This comes on the heels of recent news that, as Unkle Robby Neyer put it this week, "Bob Boone, the Boy Genius himself, is considering using Adam Dunn as a leadoff man."

What in the world of Omar Moreno is the world of traditional baseball thinking coming to? Well, think about it for a minute ...
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This is the end, my friend. Three months and 10,000 words after I started this minor-league review, here we have the final piece of the puzzle, a study of the Jays' most interesting A-Ball pitchers. These 15 -- count 'em -- hurlers all figure into Toronto's plans to a greater or lesser extent, with some of them destined to be rotation and bullpen stalwarts of Jays' pitching staffs of the mid-naughts. Which (if any) of them will make it? Guessing the future of Class-A pitchers is the ultimate mug's game, and I won't bother trying. But these are the names you should keep track of for the next few years, in order to see how the organization's pitching stable is coming along.

As always, comments, criticisms, corrections and compliments would be welcome. Buckle in for the longest ride of these four reviews.
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A new story on the ESPN website (apparently originally from the NY Daily News) gives the sad, twisted details of the presumably-not-actually-final resting place of Ted Williams.

It's unutterably sad to me, to think that even someone as legendarily commanding as Ted Williams can lose control of his own life in his later years.

Batter's Box regular Mike Moffatt edits the Guide to Economics, and has used the Blue Jays offseason as the basis of a feature on that site. Called "Baseball Players and Opportunity Costs", it examines the Toronto club's decision, questioned at the time by some fans, to non-tender a contract offer to Jose Cruz Jr.:

So we see that the Jays did not give up Jose Cruz for "nothing". Instead they gave up Jose Cruz and the opportunity to play 5 minor league players and received the opportunity to play Bordick, Catalanotto, Creek, Myers, Sturtze, and Tam instead. So when a team decides not to retain the services of the player, they always receive two things in return: the money it would have taken to retain the player, and the spot on the 25 man roster that the player would have taken.

There's even a poll, where you can vote on the following question: "Has General Manager J.P. Ricciardi used the concept of opportunity cost effectively when creating his roster of players?" I cast the second ballot, and it's unanimous so far.
Shannon "Not Just An Airport In Ireland" Stewart has signed a one-year deal worth $6.2 million to avoid the arbitration hearing originally scheduled for this Thursday.

The settlement, which was $300,000 under the midway point of the two arbitration sums (the Jays had offered $5.5 million, Stewart $7.5 million), means that the Jays are about $1.3 million under their 2002 salary budget if recent media reports are accurate.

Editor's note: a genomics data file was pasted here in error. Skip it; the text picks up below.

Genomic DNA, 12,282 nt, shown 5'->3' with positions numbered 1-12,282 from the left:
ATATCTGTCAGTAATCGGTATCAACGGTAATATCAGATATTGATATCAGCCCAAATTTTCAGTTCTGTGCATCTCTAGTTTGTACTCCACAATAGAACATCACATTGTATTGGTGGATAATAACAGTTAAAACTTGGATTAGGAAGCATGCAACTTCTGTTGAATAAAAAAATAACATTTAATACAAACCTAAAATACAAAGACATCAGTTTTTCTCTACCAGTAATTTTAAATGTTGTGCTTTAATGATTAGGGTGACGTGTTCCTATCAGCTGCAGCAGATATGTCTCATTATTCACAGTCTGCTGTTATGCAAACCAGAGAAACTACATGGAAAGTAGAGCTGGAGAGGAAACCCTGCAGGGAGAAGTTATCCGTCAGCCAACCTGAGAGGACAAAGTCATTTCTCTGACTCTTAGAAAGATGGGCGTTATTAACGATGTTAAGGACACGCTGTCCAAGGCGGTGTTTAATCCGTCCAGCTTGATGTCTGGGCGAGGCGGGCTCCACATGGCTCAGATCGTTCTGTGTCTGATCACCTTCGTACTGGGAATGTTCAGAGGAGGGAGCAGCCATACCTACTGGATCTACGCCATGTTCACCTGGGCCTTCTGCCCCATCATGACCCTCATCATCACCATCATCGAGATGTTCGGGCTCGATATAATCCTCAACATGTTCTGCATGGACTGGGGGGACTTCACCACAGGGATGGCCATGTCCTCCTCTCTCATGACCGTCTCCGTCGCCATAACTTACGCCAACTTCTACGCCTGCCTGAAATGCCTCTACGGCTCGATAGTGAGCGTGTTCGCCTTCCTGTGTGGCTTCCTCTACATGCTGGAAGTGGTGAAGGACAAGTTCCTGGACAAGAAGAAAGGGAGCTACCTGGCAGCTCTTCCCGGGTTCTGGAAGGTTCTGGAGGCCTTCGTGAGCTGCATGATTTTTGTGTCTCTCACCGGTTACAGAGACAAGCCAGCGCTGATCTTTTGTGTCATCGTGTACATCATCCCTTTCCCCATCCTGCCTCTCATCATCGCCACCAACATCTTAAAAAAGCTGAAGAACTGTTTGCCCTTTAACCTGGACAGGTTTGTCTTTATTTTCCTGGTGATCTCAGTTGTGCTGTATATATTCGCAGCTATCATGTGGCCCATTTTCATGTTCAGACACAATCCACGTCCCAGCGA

The press release is here.

Richard Griffin says so in his latest Toronto Star column. It's mostly about Tanyon Sturtze, who's getting a lot of positive ink lately, but I agree with the premise that an arbitration win Thursday over Moorad and Stewart makes such an acquisition possible. Kenny Rogers would be affordable, professional short-term help -- and like Lidle and Sturtze, he'll be auditioning for his next contract and a permanent home.
Sad news from Florida today as Orioles pitcher Steve Bechler has died at the age of 23.

Apparently, the death came as a result of heat exhaustion sustained during a spring training workout, despite the precautions taken by the Orioles.

The AP wire story is here.

In Peter Gammons' recent article on teams that are training in Arizona and have new managers, Dusty Baker mentions Cito Gaston twice.
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Often the back page of the Sun sports section is deliberately provocative, and takes liberties with facts. Continuing the recend trend of reasonable reporting from Bob Elliott, today's column stays positive about the many offseason improvements to the Jays' spring training facility and the roster. I love this quote from J.P.:

"Last year we had 22 wins from Walker (10), Miller (nine) and Hendrickson (three), three guys who made $800,000 US combined," Ricciardi said. "And we had 18 from Loaiza (nine), Parris (five) and Carpenter (four), three guys who made $13.5 million combined."

Even I can do that math. OK, the rotation's better; how important is the remade bullpen? As Elliott points out, Escobar, who takes his share of abuse around here for inconsistency, was 38 for 46 in save opportunities, but the rest of the Jays' relievers converted just three of 24 chances. It's not just Jeff Tam and Doug Creek, who can't do much worse than Scott Cassidy and last year's LOOGY parade; there's plenty of AAA depth available if they disappoint, and Aquilino Lopez could be a big plus.